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Contemporary Political Theory

, Volume 18, Issue 2, pp 248–281 | Cite as

Rethinking Politicisation

  • Kari PalonenEmail author
  • Claudia Wiesner
  • Veith Selk
  • Niilo Kauppi
  • Hans-Jörg-Trenz
  • Claire Dupuy
  • Virginie Van Ingelgom
  • Philip Liste
Critical Exchange

Politicisation, in a broad and basic understanding, means to turn something – an issue, an institution, a policy – that previously was not a subject to political action into something that now is subject to political action. So far, most definitions of the concept would agree. But besides this basic approach, there is much discussion: Politicisation is a concept that is currently much used in the social sciences, and also a concept that is contested in its definitions and understandings. Several paths and subdisciplines contribute to the debate, but they are not necessarily connected to one another. Political theory or political economy discusses politicisation and also what can be termed the counter-concept, depoliticisation, theoretically and often with a normative background, whereas comparative politics and EU studies have increasingly taken to deliver empirical studies on the politicisation of the European Union. These latter studies most often rely on the indicators of salience,...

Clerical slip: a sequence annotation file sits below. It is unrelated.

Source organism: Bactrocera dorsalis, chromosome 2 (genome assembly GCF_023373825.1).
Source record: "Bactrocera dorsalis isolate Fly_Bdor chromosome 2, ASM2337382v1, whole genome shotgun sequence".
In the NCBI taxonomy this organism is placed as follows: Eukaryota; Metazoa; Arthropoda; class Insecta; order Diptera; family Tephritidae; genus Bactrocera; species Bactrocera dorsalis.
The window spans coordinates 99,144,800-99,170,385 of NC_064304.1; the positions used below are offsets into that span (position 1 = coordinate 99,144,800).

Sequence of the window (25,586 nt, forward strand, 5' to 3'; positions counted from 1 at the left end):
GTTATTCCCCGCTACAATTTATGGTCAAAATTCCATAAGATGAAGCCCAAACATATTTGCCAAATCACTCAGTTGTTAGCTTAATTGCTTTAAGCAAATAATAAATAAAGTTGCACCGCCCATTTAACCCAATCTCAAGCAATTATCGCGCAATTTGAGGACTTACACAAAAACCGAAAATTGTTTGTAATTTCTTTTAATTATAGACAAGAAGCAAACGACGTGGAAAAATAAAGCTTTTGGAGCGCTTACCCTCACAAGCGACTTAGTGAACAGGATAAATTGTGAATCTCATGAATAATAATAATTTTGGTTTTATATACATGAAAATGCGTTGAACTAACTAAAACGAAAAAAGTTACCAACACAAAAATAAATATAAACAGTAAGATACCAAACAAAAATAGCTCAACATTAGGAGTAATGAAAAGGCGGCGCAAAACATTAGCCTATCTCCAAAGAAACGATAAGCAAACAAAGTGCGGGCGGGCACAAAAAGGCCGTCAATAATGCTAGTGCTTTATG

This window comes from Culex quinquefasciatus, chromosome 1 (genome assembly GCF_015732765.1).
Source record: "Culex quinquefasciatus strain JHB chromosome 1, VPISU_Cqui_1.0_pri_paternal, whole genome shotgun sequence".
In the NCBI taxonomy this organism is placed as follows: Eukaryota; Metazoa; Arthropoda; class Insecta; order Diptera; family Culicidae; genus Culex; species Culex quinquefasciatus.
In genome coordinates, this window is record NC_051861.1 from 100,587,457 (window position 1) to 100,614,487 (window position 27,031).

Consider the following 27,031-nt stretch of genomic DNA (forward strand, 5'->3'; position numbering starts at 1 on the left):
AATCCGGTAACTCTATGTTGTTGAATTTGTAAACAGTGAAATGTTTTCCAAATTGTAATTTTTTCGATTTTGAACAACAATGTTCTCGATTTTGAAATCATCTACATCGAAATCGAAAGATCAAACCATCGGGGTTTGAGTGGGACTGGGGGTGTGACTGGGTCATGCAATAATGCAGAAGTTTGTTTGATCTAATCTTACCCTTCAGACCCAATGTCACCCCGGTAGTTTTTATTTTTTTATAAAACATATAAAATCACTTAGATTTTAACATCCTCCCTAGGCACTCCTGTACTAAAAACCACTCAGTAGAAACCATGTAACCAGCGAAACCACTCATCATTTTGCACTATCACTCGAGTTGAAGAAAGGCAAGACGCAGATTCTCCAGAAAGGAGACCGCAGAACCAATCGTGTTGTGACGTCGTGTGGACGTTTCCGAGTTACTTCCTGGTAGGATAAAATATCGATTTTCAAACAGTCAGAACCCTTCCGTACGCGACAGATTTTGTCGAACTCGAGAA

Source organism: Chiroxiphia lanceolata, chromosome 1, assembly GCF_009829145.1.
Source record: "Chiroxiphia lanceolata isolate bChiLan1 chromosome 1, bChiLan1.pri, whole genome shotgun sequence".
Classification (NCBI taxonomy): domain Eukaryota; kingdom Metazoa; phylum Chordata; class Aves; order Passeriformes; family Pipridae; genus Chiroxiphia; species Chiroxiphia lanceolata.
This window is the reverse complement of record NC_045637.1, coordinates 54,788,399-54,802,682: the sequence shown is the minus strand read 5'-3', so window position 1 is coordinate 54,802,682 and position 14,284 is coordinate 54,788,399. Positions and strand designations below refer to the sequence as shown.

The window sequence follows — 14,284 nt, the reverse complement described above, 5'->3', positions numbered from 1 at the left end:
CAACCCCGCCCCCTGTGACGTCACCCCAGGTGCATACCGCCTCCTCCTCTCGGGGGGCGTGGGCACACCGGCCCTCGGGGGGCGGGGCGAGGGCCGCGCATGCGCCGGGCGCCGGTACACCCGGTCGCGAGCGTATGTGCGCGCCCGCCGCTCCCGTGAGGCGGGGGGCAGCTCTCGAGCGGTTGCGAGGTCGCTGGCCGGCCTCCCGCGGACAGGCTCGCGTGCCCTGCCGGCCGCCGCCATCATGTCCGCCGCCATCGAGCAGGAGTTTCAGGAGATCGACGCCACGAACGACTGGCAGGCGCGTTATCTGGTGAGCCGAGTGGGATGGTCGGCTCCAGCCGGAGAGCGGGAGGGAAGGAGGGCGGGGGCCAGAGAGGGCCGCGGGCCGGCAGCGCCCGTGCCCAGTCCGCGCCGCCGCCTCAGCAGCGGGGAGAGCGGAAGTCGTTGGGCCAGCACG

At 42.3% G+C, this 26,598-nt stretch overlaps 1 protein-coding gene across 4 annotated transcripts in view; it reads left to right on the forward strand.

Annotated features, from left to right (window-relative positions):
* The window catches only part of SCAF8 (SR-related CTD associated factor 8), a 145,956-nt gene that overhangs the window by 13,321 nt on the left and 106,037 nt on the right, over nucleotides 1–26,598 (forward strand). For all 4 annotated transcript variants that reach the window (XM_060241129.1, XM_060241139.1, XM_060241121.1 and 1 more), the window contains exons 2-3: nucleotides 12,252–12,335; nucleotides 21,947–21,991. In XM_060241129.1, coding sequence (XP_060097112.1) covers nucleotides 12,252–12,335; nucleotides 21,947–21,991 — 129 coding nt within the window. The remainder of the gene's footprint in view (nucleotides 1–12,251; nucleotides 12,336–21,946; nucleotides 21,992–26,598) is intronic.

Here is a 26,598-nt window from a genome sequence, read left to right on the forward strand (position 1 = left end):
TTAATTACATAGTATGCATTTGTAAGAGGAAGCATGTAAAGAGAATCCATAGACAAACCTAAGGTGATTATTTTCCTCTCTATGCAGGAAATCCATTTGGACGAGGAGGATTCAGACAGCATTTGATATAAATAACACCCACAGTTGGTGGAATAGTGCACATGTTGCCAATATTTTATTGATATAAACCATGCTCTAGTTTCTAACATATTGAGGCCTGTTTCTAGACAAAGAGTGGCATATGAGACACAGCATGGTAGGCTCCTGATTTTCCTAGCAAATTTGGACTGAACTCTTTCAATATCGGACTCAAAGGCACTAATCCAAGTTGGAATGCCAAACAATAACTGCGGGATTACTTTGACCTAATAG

Notes

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Copyright information

© Springer Nature Limited 2019

Authors and Affiliations

  • Kari Palonen
    • 1
    Email author
  • Claudia Wiesner
    • 2
  • Veith Selk
    • 3
  • Niilo Kauppi
    • 1
  • Hans-Jörg-Trenz
    • 4
  • Claire Dupuy
    • 5
  • Virginie Van Ingelgom
    • 6
  • Philip Liste
    • 7
  1. 1.University of JyväskyläJyvaskylaFinland
  2. 2.Fulda University of Applied SciencesFuldaGermany
  3. 3.Technische Universität DarmstadtDarmstadtGermany
  4. 4.University of CopenhagenCopenhagenDenmark
  5. 5.Sciences Po Grenoble – PacteSt Martin d’HèresFrance
  6. 6.Université catholique de LouvainLouvain la NeuveBelgium
  7. 7.Centre for Global Cooperation ResearchDuisburgGermany

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